Johann Baptist Homann (March 20, 1664 - July 1, 1724) was the most prominent and prolific map publisher of the 18th century. Homann was born in Oberkammlach, a small town near Kammlach, Bavaria, Germany. As a young man Homann studied in a Jesuit school and nursed ambitions of becoming a Dominican priest before converting to Protestantism in 1687. Following his conversion, Homann moved to Nuremberg and found employment as a notary. Around 1693 Homan briefly relocated to Vienna, where he lived and studied printing and copper plate engraving until 1695. Afterwards he returned to Nuremberg where, in 1702, he founded the commercial publishing firm that would bear his name. In the next five years Homann produced hundreds of maps and developed a distinctive style characterized by heavy detailed engraving, elaborate allegorical cartouche work, and vivid hand color. The Homann firm, due to the lower cost of printing in Germany, was able to undercut the dominant French and Dutch publishing houses while matching the diversity and quality of their output. By 1715 Homann's rising star caught the attention of the Holy Roman Emperor Charles the VI, who appointed him Imperial Cartographer. In the same year he was also appointed a member of the Royal Academy of Sciences in Berlin. Homann's prestigious title came with a number of important advantages including access to the most up to date cartographic information as well as the "Privilege". The Privilege was a type of early copyright offered to a few individuals by the Holy Roman Emperor. Though not as sophisticated as modern copyright legislation, the Privilege did offer a kind of limited protection for several years. Most all J. B. Homann maps printed between 1715 and 1730 bear the inscription "Cum Priviligio" or some variation. Following Homann's death in 1726, the management of the firm passed to his son Johann Christoph Homann (1703 - 1730). J. C. Homann, perhaps realizing that he would not long survive his father, stipulated in his will that the company would be inherited by his two head managers, Johann Georg Ebersberger and Johann Michael Franz, and that it would publish only under the name Homann Heirs. This designation, in various forms (Homannsche Heirs, Heritiers de Homann, Lat Homannianos Herod, Homannschen Erben, etc..) appears on maps from about 1731 onwards. The firm continued to publish maps in ever diminishing quantities until the death of its last owner, Christoph Franz Fembo in 1848.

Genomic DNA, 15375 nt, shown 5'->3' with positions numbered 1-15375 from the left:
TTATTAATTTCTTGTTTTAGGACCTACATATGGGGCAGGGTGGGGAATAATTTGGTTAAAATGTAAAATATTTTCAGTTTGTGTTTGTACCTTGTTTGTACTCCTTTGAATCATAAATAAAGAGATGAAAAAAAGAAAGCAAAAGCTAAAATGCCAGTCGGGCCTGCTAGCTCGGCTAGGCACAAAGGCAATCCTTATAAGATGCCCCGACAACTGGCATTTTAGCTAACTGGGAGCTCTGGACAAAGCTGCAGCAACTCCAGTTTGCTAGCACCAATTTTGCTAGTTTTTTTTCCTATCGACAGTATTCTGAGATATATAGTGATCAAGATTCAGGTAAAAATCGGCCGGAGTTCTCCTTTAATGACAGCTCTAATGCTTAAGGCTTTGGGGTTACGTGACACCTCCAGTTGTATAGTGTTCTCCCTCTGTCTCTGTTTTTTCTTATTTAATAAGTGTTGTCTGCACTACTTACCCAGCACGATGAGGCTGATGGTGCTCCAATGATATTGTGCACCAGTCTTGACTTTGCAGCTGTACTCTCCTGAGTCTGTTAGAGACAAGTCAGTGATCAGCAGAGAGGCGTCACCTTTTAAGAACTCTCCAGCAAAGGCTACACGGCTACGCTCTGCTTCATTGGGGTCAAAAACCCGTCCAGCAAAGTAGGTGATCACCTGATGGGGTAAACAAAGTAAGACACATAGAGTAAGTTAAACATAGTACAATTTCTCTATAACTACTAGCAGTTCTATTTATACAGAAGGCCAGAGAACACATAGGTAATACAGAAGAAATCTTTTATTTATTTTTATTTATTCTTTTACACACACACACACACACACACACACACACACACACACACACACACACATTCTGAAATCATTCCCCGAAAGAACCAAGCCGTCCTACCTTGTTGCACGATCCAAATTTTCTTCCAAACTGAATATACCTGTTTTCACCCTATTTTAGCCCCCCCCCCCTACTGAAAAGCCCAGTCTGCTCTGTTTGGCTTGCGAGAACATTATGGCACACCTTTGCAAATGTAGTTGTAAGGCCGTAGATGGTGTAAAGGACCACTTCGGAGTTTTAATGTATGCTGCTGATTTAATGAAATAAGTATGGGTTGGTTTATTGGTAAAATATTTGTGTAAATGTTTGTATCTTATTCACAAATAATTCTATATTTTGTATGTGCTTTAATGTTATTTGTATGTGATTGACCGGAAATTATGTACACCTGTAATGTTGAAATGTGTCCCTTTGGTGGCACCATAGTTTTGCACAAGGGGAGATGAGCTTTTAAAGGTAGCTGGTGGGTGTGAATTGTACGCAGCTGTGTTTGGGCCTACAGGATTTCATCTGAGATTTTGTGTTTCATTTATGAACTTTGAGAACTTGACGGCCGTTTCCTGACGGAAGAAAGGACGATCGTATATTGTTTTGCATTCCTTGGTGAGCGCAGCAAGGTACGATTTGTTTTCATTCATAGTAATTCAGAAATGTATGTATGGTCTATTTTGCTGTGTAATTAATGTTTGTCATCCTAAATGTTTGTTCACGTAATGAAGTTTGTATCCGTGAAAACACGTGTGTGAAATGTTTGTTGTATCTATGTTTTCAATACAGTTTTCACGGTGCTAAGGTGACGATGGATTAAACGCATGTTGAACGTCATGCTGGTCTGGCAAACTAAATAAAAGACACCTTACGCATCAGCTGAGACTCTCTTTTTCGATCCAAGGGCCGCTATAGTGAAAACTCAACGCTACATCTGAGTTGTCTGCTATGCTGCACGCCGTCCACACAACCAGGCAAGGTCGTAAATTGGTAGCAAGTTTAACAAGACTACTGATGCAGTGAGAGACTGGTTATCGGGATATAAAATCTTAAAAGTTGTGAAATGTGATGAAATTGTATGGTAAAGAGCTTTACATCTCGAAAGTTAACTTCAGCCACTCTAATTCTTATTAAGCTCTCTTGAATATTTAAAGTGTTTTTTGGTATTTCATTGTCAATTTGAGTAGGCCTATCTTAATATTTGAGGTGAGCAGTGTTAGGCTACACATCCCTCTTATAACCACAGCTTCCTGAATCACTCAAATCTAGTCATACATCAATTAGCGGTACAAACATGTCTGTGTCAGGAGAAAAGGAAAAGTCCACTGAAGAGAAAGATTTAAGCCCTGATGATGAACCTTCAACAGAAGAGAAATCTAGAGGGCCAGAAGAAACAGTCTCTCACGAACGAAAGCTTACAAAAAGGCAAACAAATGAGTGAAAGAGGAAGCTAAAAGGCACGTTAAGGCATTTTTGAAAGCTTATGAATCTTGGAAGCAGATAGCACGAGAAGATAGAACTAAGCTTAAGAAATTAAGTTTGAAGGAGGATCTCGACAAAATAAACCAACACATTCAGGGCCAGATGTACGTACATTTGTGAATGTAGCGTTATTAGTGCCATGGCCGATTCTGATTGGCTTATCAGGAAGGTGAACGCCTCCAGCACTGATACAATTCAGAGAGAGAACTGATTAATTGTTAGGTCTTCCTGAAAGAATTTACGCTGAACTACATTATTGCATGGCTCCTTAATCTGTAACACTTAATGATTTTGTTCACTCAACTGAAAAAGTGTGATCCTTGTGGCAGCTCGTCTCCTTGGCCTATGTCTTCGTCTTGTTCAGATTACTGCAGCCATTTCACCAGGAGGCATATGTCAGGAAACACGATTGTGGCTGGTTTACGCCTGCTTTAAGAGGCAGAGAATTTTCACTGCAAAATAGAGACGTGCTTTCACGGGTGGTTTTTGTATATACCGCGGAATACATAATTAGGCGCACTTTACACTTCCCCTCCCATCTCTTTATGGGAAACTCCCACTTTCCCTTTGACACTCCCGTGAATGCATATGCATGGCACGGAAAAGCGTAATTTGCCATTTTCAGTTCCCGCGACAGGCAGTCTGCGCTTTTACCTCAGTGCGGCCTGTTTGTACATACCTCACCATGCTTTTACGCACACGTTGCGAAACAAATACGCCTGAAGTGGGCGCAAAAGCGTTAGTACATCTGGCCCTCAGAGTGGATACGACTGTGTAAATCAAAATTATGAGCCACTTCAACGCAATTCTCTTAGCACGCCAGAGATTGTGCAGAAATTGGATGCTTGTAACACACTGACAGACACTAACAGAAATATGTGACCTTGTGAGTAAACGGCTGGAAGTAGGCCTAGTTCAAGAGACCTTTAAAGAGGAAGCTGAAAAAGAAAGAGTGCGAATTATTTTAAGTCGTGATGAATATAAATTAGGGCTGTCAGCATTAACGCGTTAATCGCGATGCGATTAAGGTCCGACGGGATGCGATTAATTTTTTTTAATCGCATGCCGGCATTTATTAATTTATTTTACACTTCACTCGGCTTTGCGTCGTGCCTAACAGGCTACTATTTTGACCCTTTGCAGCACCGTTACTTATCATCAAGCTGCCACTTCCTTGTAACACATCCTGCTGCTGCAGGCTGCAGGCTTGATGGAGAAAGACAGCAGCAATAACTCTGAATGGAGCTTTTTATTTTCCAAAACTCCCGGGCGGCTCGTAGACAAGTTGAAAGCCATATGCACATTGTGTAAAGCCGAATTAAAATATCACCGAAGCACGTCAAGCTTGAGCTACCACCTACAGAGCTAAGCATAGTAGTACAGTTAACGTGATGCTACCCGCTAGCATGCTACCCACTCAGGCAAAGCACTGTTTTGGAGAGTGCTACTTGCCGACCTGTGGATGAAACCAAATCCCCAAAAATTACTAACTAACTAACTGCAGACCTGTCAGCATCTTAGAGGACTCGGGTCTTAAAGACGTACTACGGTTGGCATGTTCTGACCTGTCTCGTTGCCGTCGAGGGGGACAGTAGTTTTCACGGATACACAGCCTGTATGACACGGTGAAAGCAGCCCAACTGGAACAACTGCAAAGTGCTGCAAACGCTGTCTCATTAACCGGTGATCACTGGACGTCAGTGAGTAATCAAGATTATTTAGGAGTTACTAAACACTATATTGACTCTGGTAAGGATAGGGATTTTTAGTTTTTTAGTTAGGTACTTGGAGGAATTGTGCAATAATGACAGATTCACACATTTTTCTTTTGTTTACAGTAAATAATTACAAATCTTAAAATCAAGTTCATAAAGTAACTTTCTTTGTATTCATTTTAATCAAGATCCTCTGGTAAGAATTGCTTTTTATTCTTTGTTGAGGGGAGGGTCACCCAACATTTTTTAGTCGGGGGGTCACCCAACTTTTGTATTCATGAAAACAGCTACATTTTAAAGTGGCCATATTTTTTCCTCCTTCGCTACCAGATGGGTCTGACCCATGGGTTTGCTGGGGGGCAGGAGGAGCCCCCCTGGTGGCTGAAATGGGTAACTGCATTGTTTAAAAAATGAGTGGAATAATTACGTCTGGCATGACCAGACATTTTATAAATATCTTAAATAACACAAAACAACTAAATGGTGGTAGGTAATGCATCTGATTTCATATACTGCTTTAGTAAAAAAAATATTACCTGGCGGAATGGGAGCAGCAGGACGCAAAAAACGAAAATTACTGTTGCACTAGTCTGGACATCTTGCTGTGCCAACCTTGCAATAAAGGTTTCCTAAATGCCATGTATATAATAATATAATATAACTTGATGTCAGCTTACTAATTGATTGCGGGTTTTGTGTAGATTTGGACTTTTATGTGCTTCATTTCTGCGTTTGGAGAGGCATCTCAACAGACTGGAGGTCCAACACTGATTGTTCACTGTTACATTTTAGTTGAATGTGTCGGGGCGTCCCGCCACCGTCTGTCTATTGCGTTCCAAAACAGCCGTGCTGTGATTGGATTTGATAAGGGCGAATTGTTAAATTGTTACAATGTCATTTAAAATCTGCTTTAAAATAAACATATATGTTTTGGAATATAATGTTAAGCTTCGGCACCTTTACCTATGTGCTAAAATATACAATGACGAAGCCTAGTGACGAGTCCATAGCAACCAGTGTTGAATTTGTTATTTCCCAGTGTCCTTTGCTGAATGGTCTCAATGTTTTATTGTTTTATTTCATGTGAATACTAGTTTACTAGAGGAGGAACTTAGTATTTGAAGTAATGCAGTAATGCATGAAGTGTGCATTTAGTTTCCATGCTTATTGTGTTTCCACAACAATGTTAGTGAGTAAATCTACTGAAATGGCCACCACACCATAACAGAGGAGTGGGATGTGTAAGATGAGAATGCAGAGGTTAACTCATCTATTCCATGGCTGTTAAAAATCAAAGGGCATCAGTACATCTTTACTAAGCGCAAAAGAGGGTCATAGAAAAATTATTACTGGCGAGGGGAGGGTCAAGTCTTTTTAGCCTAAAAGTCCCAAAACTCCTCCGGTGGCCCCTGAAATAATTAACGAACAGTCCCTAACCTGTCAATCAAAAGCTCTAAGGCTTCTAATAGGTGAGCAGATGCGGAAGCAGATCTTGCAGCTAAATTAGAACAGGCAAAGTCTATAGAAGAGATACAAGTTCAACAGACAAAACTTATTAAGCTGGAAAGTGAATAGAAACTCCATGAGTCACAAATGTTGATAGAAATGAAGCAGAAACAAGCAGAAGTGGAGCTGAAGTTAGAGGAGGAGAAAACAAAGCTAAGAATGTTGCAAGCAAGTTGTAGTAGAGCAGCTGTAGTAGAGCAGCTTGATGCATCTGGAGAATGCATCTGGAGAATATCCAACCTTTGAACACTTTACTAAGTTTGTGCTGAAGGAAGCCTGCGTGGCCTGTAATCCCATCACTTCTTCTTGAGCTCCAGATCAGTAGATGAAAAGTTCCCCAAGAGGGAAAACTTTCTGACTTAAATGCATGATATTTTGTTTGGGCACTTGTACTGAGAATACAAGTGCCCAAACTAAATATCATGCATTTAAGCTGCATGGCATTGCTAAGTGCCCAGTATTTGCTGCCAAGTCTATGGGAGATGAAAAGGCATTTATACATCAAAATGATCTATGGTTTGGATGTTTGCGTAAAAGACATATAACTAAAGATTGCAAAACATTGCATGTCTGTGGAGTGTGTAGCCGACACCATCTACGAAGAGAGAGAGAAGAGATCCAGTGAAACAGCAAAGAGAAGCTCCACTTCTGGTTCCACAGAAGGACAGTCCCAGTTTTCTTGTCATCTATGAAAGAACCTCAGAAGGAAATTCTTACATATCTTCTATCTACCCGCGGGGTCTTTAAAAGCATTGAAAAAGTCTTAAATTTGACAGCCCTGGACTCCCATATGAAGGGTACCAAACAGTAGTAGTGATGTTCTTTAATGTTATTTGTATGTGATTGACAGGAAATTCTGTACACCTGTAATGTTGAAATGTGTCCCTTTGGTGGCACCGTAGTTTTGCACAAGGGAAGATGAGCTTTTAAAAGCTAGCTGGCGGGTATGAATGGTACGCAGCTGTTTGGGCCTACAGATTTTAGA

Very good. Even overall toning. Light soiling. Verso repair to centerfold separation. Blank on verso.